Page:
But game two didn’t go much better for Juan. I went T2 Boros Guildmage, successfully played around his Executioner’s Swing, and dropped Firemane Angel on turn four or five. I got there by making hasty 1/1 soldier tokens and Lightning Helix-ing his blockers to death. (Although I missed two +1/+0 activations from my Guildmage, which would have allowed me to win a turn earlier.)

Fun fact: I finished both games against Juan at 19 life.


Round 2
Prestan, a good guy I’d played against once or twice before at 20SS, was my next opponent. In game one, Prestan was on Boros (I won this one), and in game two he transformatively sideboarded into Dimir. He played a lot of durdly cipher and mill spells in game two—and, although G2 ended with eight cards in my library, my life total was unaffected.

Fun fact: I finished both games against Prestan at 20+ life.

Round 3
I was feeling good about my deck. Next up was Neil, a guy I’d also played against and seen before at the store. In G1 Neil got out a bunch of little black dudes, and then dropped the Dimir promo card, Consuming Aberration, which has power and toughness equal to the number of cards in my graveyard—and, furthermore, mills me every time he plays a spell. This guy was a beating all day. I promptly killed the horror with Killing Glare, but the next turn Neil dropped the other 4/4 horror creature—the one who, upon entering the battlefield, bounces a non-land permanent and forces you to discard—with whom he finished me off.


A somewhat interesting judge call ensued in G2. His promo horror was a 5/5, since I had five cards in my graveyard. I had Killing Glare in hand, which costs XB, and destroys target creature with X or less power. I wanted to know whether, as part of the spell’s resolution, I would put it into my graveyard, thus making his horror a 6/6—and therefore too big to kill if I’d paid five for X.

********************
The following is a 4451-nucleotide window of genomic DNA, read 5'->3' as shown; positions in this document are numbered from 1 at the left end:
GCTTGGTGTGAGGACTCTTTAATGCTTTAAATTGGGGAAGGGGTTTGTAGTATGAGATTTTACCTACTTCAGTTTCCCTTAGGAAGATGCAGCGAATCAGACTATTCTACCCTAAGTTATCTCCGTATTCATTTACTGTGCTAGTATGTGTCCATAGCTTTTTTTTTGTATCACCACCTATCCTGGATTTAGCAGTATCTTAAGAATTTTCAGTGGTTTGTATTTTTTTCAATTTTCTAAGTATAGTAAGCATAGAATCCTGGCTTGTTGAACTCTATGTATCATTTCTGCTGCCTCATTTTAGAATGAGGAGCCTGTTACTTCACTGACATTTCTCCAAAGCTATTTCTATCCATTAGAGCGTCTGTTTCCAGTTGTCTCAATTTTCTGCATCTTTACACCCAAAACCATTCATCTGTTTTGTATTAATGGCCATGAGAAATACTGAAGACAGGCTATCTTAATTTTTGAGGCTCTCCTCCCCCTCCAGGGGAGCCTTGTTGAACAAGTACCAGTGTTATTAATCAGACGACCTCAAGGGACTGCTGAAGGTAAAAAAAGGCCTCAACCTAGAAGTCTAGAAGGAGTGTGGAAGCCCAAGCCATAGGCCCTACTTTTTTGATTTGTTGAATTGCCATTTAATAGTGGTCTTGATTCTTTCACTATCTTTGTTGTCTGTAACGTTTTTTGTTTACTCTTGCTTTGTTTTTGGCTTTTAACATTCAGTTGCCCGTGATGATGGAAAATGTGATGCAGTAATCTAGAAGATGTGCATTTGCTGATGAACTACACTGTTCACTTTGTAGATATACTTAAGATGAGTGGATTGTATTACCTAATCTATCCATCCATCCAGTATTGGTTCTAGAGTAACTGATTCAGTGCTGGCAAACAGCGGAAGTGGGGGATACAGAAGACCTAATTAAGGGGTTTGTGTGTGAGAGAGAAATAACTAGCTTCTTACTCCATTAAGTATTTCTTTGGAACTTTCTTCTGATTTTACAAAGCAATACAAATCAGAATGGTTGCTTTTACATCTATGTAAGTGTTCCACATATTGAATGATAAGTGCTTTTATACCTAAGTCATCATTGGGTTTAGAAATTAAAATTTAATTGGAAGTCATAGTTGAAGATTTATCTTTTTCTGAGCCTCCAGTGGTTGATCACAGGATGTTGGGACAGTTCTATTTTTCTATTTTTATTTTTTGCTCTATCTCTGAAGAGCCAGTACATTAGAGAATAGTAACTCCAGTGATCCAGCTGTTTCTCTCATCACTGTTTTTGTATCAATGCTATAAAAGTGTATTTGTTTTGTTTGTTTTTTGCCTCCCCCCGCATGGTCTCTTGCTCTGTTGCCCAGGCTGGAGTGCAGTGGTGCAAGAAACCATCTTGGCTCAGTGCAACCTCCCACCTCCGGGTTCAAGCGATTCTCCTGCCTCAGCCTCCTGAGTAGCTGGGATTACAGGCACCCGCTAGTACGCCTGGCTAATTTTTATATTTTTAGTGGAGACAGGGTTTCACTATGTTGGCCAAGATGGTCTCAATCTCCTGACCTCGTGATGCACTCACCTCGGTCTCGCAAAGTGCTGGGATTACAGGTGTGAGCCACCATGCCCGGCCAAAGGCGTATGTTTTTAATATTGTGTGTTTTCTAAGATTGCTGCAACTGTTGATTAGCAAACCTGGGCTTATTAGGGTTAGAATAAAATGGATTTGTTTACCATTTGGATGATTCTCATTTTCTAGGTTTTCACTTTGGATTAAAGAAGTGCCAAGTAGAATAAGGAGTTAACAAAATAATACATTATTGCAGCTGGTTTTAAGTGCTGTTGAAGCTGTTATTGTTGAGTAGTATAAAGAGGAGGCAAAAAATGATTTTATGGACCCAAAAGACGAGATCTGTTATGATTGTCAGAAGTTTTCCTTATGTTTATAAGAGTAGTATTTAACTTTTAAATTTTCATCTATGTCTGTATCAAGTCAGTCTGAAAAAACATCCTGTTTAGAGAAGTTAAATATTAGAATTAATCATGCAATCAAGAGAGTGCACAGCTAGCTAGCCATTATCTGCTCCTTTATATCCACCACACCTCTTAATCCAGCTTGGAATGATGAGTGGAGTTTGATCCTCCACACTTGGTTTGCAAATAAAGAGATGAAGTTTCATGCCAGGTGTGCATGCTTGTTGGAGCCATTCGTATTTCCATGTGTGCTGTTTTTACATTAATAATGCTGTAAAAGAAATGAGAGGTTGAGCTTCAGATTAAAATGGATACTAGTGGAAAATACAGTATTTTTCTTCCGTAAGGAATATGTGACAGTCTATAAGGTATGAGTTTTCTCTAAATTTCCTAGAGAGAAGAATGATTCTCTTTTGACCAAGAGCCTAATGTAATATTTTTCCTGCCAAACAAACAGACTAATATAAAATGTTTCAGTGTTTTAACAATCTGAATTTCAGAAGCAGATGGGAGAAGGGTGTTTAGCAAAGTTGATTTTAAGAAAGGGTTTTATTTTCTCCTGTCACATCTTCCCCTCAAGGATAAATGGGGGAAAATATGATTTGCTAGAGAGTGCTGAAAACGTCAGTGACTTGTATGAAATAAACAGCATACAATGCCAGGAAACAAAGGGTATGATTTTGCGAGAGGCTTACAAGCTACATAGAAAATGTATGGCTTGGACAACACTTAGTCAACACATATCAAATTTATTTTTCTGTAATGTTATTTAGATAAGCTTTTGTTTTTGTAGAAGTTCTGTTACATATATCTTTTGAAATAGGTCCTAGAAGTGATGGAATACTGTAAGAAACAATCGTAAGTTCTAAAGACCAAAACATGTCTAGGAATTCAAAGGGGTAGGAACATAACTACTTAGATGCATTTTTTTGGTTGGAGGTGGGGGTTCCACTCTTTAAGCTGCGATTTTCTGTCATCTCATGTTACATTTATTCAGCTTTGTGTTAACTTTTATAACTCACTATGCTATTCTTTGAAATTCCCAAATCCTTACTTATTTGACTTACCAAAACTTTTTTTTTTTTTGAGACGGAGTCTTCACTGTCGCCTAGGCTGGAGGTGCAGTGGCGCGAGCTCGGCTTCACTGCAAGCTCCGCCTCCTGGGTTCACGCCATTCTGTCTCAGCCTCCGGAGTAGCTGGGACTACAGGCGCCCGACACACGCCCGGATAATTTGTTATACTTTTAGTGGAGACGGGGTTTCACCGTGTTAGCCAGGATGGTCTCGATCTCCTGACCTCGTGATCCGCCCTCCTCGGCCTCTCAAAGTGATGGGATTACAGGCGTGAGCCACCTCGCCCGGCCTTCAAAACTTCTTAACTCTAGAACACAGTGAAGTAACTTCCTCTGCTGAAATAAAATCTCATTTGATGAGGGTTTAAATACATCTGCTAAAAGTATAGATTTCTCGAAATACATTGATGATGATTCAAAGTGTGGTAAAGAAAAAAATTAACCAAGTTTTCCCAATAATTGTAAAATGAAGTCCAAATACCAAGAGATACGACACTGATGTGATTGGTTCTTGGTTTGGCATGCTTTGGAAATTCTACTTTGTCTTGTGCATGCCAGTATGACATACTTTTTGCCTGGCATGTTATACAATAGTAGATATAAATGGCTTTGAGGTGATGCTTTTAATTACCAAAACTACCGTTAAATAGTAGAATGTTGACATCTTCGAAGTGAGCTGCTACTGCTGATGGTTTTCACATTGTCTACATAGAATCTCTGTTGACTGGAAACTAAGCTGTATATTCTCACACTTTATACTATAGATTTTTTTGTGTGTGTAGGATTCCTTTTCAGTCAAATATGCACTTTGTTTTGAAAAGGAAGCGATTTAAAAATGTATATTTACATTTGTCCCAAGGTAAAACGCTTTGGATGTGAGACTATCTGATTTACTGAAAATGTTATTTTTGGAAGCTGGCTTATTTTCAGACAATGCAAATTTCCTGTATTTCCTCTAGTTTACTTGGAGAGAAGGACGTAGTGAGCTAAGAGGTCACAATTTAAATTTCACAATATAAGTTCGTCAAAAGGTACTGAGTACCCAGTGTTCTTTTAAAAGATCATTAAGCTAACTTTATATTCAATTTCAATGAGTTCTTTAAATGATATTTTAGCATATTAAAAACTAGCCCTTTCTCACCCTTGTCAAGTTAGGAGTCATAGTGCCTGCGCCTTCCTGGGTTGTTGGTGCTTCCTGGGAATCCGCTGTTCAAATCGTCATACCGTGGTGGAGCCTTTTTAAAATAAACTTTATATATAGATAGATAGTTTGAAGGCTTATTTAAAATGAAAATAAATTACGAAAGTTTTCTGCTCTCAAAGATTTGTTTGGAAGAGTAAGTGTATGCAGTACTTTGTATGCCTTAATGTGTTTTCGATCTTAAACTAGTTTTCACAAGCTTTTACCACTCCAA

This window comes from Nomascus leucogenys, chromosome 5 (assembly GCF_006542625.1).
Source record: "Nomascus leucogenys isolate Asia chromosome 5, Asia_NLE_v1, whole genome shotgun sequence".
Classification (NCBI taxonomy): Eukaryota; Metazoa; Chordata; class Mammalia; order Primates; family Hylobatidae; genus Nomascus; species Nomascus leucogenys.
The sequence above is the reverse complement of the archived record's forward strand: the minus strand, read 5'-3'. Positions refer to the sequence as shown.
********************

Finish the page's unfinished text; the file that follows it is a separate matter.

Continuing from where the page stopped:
During the game, I was told by 20SS co-owner Luis that paying five for X would be fine, and that the horror would die. Later on I clarified with Judge Connor. He said that if the spell happened to say, “Deal X damage to target creature,” then five damage would be marked on the horror—but, since state-based actions (which check to see if creatures have enough damage on them to kill them) don’t get checked until after a spell has finished resolving, the horror would then have another card in the graveyard (i.e., Killing Glare), upping its P/T to 6/6—and thus making five damage not enough to kill it.


Furthermore, if I had cast Killing Glare for five, and my opp. had found some way to respond to my spell by milling me, or getting another card into my graveyard—thus, again, upping the horror’s P/T—Killing Glare would have been countered by the game rules, given that its target (i.e., a creature with less than five power) would no longer be legal. So the lesson is: Be careful when you’re targeting Consuming Aberration (or something like it) with Killing Glare—you might want to pay a few extra for X, if you have the mana.

How did G2 end? G2 ended like this: Neil was at five life, and I was at 20. I had a Holy Mantle’d Slate Street Ruffian on my side of the board, and he had, once again, the */* Consuming Aberration. I knocked him down to one life with my Ruffian, and passed the turn. I had Angelic Edict in hand, and knew I could kill his Aberration on his turn with it, giving me the win on the following turn.

Anyone else see the problem here?